Document 58967

Brown Recluse Spider Bites
Thomas P. Forks, DO, PhD
Background: Brown recluse spider bites are a serious medical problem in the southeastern United
States. Although most bites are asymptomatic, envenomation can result in a constellation of systemic
symptoms referred to as loxoscelism. Patients can also develop necrotic skin ulcers (necrotic arachnidism). These ulcers are often difficult to heal and can require skin grafting or amputation of the bitten
Metbods: Asearch of the literature was performed using the search words "spider envenomation,"
"brown recluse spider bites," and "arachnid envenomation."
Results and Conclusions: Most brown recluse spider bites are asymptomatic. All bites should be
thoroughly cleansed and tetanus status updated as needed. Patients who develop systemic symptoms
require hospitalization. Surgical excision of skin lesions is indicated only for lesions that have stabilized and are no longer enlarging. Steroids are indicated in bites that are associated with severe skin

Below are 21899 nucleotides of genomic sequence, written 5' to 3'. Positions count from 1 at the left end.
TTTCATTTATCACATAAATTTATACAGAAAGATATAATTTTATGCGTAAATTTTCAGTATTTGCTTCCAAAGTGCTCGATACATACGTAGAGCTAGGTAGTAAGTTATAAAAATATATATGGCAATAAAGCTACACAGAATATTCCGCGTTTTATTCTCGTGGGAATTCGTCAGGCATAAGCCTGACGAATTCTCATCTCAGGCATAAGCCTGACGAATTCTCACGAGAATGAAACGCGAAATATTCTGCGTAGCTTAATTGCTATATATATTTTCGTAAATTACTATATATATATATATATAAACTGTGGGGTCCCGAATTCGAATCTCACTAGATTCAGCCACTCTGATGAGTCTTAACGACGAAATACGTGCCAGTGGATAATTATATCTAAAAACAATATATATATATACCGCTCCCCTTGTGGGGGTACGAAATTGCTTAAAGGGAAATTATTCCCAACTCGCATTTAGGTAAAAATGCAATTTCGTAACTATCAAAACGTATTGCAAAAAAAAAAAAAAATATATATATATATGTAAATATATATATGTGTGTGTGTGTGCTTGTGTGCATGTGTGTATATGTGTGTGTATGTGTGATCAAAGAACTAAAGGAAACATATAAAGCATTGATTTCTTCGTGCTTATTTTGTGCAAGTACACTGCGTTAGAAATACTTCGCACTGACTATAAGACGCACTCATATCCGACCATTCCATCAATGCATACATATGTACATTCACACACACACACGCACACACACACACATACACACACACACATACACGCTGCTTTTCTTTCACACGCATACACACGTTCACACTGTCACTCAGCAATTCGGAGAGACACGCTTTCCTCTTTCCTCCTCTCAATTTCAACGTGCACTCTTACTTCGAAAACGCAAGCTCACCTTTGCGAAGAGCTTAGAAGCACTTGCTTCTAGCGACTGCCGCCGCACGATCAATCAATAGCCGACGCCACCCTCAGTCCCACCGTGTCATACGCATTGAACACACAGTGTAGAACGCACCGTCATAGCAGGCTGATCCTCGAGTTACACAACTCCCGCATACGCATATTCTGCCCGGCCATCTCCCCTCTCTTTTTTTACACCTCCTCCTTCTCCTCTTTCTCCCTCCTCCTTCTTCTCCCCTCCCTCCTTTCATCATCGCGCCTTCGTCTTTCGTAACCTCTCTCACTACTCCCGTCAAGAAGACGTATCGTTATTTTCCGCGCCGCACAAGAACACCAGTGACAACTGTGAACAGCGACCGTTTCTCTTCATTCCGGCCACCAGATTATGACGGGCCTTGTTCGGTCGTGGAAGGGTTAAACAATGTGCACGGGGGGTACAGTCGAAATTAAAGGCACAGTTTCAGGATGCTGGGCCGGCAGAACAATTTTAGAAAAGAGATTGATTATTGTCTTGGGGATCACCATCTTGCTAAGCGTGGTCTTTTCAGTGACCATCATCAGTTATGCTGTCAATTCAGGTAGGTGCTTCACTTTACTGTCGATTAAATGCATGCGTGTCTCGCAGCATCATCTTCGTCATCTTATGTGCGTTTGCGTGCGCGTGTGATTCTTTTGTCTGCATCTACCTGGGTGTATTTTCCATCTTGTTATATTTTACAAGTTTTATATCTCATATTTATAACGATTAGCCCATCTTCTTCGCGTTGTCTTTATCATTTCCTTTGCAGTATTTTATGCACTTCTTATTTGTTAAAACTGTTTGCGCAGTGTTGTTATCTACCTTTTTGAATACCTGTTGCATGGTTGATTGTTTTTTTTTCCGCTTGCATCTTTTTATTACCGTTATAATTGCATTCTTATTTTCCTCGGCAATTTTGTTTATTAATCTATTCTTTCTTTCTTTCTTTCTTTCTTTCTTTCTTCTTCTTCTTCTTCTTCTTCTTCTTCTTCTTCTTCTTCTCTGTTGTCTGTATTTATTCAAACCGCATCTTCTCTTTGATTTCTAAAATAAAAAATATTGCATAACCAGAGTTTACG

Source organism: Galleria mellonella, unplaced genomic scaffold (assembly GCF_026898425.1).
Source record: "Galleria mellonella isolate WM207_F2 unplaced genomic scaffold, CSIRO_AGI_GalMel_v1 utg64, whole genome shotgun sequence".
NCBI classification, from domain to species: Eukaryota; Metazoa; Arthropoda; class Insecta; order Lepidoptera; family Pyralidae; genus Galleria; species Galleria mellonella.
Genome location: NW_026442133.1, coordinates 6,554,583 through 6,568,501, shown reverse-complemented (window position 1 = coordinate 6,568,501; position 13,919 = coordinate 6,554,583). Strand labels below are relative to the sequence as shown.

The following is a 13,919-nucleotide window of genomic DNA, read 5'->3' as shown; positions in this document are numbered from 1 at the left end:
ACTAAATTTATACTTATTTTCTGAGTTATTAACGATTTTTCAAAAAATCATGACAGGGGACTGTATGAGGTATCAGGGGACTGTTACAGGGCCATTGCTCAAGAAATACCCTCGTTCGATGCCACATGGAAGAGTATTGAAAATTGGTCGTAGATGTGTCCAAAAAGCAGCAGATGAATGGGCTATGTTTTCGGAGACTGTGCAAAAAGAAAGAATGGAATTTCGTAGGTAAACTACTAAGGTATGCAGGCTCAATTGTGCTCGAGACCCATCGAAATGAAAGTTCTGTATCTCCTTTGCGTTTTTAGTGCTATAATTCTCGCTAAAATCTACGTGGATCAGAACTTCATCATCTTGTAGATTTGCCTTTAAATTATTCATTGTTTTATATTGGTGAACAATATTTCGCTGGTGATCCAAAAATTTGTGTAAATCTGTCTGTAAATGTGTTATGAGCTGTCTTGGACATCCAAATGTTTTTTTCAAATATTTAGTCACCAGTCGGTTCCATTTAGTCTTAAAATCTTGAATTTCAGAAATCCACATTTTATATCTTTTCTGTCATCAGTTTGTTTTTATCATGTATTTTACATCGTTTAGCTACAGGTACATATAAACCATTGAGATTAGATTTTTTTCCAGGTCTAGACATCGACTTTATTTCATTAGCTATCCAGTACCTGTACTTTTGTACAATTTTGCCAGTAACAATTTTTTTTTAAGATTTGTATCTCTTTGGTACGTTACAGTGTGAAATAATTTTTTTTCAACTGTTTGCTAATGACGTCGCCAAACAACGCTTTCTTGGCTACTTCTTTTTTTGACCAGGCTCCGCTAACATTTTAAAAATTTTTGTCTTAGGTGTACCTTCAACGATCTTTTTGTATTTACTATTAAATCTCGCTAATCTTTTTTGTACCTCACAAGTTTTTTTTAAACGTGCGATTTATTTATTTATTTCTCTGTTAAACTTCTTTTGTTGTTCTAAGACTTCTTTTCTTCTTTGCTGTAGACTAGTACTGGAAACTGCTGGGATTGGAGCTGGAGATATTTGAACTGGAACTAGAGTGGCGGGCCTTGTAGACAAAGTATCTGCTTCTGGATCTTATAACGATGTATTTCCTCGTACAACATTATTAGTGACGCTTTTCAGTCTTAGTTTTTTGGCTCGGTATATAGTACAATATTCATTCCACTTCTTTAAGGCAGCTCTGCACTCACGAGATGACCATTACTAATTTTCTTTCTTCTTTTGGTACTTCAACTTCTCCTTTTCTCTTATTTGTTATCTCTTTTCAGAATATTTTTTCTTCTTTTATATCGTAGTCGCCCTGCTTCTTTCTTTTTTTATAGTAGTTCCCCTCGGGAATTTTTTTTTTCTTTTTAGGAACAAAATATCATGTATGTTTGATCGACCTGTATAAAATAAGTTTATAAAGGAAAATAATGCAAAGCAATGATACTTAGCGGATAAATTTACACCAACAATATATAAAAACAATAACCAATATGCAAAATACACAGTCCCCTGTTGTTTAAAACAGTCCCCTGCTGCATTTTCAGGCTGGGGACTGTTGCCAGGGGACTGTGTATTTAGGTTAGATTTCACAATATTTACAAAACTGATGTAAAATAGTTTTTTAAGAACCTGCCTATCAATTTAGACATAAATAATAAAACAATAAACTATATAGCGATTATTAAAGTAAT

lesions, loxoscelism, and in small children. Dapsone should be used only in adult patients who experience necrotic arachnidism and who have been screened for glucose-6-phosphate dehydrogenase deficiency. Topical nitroglycerin can be of value in decreasing the enlargement of necrotic skin ulcers.
(J Am Board Fam Pract 2000;13:415-23.)
Brown recluse spider bites are a relatively common
problem in the United States and occur most frequently in the midwest, south-central and southeastern areas of the country. According to the Centers for Disease Control, these bites are not a
reportable illness; consequently, the numbers of
patients developing systemic or cutaneous manifestations caused by the venom of these spiders can
only be guessed. 1 These bites can result in considerable morbidity and occasionally require the amputation of an involved extremity. Deaths from
spider bite, although rare, are usually caused by the
induction of renal failure as a consequence of red
blood cell hemolysis. Treatment of these bites is
controversial and is generally directed at managing
the cosmetic injury to the integument. A secondary
focus of treatment is the management of the less
frequent but potentially more serious systemic effects of the neurotoxic venom, often referred to as
loxoscelism. Gangrenous spot, or necrotic spot of